“Now, it’s not all backslapping,” Sheng continues. “Wells also is a great scientist with strong industry experience and a proven record in finding small molecule drugs. Together, everything converged at just the right historical, geographical and situational nexus to make a bold plan possible.”
It also was helpful that the protagonists involved didn’t have a language barrier; besides Wells’ extensive industry background, Sheng only came to Genentech two years ago, following a long tenure at Harvard Medical School and MIT.
“The mobility between academia and industry has been steadily increasing, which is why I think we’ll see more of this interplay in the future,” Sheng says. “If you’re a former academic at a management position in industry you’re prone to collaborate with academics, since you’re familiar with them.”
“And, that’s a positive development, because the two groups need each other,” Sheng continues. “Even though companies spend billions on R&D, that only contributes to a small percentage of total scientific discoveries. Working closely with academia is vital to help drive science forward.”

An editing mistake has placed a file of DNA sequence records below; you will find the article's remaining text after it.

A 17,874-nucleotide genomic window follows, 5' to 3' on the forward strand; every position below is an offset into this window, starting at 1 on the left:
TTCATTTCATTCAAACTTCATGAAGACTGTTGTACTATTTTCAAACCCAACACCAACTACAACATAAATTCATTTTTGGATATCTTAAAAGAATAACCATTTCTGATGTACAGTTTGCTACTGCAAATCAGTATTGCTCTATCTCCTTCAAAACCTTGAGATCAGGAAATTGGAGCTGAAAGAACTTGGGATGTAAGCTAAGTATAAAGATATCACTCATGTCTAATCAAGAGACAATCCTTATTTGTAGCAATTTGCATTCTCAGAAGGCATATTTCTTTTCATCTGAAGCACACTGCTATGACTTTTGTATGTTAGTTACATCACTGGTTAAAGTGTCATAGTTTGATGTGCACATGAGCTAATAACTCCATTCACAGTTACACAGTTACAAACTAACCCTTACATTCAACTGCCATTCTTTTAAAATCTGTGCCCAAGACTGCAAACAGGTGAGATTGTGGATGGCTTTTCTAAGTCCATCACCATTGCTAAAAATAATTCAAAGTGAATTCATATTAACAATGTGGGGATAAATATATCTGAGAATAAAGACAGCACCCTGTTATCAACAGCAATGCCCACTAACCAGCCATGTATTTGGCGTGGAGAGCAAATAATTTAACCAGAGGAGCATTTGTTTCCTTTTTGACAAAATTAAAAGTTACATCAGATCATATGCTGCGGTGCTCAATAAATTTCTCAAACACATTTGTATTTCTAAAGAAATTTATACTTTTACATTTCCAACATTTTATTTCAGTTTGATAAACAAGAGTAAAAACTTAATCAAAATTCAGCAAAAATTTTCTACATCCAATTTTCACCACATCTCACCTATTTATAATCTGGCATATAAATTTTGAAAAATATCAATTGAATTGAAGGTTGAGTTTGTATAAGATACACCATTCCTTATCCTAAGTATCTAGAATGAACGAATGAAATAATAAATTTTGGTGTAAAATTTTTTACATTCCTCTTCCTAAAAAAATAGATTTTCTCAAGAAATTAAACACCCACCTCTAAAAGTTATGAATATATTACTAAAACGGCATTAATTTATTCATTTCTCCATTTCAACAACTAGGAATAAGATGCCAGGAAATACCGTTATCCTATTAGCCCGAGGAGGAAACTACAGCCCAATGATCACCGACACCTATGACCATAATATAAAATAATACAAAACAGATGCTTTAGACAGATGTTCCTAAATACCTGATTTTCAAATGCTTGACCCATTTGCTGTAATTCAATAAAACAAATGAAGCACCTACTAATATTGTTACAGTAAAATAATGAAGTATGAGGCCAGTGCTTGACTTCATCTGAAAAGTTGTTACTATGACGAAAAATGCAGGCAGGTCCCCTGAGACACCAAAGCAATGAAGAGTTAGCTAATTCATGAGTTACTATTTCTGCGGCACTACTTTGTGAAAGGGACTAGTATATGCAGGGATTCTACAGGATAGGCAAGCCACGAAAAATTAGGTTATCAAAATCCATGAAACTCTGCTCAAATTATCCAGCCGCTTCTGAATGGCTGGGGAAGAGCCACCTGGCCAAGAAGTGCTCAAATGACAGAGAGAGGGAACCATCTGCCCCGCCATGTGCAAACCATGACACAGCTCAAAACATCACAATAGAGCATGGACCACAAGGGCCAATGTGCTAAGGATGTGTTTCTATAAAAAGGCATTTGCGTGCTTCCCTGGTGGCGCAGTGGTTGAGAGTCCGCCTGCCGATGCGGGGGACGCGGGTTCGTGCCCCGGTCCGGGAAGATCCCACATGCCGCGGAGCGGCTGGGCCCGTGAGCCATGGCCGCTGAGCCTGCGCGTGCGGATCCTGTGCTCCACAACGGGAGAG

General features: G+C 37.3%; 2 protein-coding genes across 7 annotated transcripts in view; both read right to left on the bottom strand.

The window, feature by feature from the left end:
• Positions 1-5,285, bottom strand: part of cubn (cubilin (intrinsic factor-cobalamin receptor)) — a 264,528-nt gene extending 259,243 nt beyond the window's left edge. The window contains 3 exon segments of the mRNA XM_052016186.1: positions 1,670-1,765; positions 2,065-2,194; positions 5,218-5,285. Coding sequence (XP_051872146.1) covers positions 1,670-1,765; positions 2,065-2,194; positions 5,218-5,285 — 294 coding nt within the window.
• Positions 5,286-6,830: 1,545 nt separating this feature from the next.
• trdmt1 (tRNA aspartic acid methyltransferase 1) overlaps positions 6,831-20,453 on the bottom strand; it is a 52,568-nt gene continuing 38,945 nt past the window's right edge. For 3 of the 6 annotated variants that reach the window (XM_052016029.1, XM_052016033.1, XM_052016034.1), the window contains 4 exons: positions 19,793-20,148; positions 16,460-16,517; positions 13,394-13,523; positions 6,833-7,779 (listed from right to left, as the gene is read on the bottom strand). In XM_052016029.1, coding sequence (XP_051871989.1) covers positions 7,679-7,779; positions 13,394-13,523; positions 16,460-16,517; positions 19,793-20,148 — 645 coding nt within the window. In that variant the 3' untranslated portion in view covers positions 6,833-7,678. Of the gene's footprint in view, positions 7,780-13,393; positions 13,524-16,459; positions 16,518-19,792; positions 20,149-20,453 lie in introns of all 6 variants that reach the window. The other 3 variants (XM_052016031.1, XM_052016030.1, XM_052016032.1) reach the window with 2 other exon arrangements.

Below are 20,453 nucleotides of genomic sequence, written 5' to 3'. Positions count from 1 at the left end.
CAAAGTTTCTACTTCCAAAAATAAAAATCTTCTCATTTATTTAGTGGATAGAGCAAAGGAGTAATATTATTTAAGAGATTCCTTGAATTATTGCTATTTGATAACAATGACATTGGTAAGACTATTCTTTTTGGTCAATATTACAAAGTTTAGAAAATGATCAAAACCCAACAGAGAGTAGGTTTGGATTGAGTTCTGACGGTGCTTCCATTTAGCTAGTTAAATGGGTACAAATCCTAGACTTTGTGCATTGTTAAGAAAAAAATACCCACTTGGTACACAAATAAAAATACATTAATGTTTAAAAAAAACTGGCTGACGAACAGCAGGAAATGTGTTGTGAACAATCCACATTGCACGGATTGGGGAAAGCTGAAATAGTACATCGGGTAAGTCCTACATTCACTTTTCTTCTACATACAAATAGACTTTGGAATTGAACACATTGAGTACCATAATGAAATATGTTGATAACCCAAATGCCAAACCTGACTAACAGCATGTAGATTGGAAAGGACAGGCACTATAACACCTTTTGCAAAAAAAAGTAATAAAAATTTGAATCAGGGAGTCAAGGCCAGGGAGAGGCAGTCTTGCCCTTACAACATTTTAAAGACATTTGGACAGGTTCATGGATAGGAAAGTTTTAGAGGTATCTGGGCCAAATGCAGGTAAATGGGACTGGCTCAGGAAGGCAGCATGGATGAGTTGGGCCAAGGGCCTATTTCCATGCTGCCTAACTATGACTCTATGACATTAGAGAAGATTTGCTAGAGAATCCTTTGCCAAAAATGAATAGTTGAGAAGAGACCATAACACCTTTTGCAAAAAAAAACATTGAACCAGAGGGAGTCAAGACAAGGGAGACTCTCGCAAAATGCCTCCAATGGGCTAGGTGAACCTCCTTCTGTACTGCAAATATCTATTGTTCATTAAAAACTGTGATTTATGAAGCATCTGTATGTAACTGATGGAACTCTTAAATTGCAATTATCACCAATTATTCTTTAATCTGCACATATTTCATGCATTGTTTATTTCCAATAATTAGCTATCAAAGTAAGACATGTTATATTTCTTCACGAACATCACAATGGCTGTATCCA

Assuming, of course, that this endeavor doesn’t fail, which always looms as a possibility. “It’s kind of like the early days of flying machines,” Arkin says. “Eventually, one design is going to revolutionize the field, but, before that, many others failed to get off the ground.”
However, things are proceeding well for this partnership, and Wells notes that both sides expressed great excitement at the last project meeting over the progress that had been made, so, perhaps UCSF and Genentech could be the Orville and Wilbur Wright of scientific collaboration.
Nick Zagorski (email@example.com) is a science writer at ASBMB.